Squads that make the final four are complete teams. To win four games in the tourney, a team has to be solid on both ends of the court and cannot have any major deficiencies. Last year Kentucky, Louisville, Kansas, and Ohio State reached the summit of college basketball by arriving at the final four. Here are my picks to make this year’s final four:
I like the Cards to make it out of the Midwest region. Not only do they play swarming pressure defense, Rick Pitino’s squad also boasts arguably the best offensive backcourt in the country. Experienced point man Peyton Siva is the engine that makes Louisville go. A pass-first point guard, Siva both knows how to orchestrate an excellent offense and is capable of hitting big shots and free-throws. He was a leader on their final four team last season. In the backcourt he is joined by explosive scorer Russ Smith (who might also be the best on-ball defender in the nation). Smith is a rare talent who can score from anywhere on the court. The Cardinals can also bang with the best of them down low. They boast Gorgui Dieng, an imposing seven-foot center from Senegal who averages an impressive ten points and ten rebounds per game. Also contributing is Monterzl Harrell, a 6-8 freshman forward who also is a solid rebounder. He exploded for 20 points in the Big East Final against Syracuse. And then there is Chane Behanan. Despite being only 6-6, Behanan is a rock down low and averages nearly seven rebounds per game. This is a team with an excellent frontcourt to match its backcourt. Louisville is legitimately better than last year’s final four outfit. They are more experienced, better defensively, and overall more dangerous. That is why they are a trendy National Title pick.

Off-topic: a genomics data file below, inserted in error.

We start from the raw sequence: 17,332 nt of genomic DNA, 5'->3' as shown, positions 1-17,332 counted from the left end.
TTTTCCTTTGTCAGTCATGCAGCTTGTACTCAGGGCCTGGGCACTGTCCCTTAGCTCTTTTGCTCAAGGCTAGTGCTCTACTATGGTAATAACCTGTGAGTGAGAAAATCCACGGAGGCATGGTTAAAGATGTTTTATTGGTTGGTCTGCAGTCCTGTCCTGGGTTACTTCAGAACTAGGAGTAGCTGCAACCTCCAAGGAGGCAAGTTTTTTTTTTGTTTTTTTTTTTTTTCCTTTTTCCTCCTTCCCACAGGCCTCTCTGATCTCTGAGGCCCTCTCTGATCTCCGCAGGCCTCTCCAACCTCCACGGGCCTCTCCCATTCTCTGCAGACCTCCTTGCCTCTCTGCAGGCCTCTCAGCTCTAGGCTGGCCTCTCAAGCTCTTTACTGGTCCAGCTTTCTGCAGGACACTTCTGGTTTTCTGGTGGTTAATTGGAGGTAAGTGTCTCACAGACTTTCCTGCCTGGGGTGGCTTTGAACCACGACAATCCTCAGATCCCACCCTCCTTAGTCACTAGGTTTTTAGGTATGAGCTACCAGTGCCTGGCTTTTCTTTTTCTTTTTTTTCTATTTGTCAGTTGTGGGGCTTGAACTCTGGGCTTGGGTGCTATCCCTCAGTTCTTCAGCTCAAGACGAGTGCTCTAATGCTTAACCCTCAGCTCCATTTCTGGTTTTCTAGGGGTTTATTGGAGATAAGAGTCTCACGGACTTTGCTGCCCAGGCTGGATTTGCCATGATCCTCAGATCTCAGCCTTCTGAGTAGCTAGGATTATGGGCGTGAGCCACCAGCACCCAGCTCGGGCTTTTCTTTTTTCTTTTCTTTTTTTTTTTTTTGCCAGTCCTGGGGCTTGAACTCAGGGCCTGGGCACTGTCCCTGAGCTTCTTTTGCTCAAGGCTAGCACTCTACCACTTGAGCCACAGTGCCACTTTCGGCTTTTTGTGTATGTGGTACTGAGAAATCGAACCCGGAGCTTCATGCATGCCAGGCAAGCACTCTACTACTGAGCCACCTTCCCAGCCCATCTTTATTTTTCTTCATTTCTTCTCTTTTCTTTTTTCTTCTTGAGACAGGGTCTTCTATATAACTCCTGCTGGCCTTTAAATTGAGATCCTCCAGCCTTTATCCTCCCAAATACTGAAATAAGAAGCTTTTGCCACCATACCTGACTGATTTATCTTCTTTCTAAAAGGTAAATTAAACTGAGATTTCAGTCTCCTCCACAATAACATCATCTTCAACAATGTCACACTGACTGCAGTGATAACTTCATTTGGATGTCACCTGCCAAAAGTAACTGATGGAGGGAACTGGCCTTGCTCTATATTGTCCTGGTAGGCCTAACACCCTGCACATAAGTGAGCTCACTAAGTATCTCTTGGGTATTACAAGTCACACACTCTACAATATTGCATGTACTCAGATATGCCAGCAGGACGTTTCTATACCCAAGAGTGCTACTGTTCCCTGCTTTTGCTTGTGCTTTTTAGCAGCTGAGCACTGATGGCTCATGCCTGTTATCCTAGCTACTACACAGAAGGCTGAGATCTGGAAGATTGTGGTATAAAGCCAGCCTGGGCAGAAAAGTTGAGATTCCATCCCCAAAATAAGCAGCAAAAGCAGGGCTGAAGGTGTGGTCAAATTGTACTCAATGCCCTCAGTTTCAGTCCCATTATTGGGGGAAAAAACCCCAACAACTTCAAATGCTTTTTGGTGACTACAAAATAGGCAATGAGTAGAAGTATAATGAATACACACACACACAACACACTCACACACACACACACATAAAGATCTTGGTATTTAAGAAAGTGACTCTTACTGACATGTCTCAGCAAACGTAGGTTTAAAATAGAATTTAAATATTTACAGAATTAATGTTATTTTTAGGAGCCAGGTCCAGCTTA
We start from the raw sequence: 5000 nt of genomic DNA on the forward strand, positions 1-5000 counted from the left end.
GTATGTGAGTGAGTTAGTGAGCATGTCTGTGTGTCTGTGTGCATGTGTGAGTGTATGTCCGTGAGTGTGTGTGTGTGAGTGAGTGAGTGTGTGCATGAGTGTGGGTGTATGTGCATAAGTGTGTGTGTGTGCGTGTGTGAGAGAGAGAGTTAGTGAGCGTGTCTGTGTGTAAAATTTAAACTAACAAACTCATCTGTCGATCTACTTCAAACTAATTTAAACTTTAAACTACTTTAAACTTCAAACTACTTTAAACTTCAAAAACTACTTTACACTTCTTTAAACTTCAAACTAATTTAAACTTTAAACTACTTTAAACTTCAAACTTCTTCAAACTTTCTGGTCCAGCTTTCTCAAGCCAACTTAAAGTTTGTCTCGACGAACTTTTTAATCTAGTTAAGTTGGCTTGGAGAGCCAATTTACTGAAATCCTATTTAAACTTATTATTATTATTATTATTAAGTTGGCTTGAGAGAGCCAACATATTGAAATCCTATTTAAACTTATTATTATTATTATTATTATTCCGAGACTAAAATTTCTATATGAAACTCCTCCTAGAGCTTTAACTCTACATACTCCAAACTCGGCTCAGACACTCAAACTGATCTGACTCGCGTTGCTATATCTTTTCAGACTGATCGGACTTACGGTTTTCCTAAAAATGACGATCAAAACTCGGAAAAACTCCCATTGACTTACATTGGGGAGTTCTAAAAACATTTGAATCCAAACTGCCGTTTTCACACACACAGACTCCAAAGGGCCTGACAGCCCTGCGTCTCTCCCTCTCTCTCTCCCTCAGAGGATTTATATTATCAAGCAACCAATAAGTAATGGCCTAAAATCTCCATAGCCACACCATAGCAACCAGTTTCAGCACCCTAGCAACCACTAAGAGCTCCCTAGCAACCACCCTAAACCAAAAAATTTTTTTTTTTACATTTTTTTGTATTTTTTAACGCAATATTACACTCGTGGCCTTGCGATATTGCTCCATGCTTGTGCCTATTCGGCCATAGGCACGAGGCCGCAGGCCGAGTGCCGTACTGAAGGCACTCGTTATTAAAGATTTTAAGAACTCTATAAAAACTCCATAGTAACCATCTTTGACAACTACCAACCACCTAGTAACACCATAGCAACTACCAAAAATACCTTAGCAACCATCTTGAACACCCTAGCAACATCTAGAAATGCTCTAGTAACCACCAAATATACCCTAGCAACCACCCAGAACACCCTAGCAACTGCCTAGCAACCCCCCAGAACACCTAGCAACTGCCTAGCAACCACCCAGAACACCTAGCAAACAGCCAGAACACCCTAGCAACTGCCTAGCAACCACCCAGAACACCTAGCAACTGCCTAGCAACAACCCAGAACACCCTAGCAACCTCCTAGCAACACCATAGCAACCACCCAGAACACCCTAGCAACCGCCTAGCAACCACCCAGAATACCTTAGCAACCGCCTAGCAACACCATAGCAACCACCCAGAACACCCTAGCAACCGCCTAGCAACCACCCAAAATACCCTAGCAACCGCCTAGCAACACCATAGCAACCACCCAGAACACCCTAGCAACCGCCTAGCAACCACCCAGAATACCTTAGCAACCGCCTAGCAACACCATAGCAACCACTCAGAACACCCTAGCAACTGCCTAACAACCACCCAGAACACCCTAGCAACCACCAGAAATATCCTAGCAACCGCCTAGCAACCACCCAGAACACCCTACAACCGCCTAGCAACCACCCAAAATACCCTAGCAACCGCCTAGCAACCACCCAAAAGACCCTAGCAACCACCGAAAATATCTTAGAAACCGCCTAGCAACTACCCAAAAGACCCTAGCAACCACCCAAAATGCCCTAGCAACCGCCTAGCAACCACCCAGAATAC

John Thompson III has his best team since 2007, the last time Georgetown made the final four. The Hoyas do everything you want to see from a championship caliber team. They are efficient offensively. They share the ball. They play lockdown defense. Above all, they play the game at their pace. Belying their youth, the well-coached Hoyas rarely turn the ball over and are unflappable when faced with a press. In Big East play, the Hoyas only allowed a team to score more than 63 points in regulation on them twice. Villanova and Pitt were the two teams that were able to get over that mark. Georgetown also held Louisville to 51 points, Notre Dame to 47 points, and Syracuse to under 60 points in all three meetings. Thompson is also lucky to have Otto Porter Jr. on his team. A sophomore, Porter has emerged as one of the nation’s best players this season (and one of the most highly coveted NBA prospects). Porter scores with tremendous ease without dominating the ball. My brother described Porter’s 33 points in a 57-46 February win over Syracuse at the Carrier Dome as “quiet”. Indeed, Porter managed to score 33 points on only 19 shots. Otto is also an excellent rebounder, but he is not the Hoya’s only player who can battle for rebounds. Nate Lubick and Mikael Hopkins are also capable rebounders. With a star scorer, an excellent defense, and one of the country’s best coaches, the Hoyas look like a contender to me.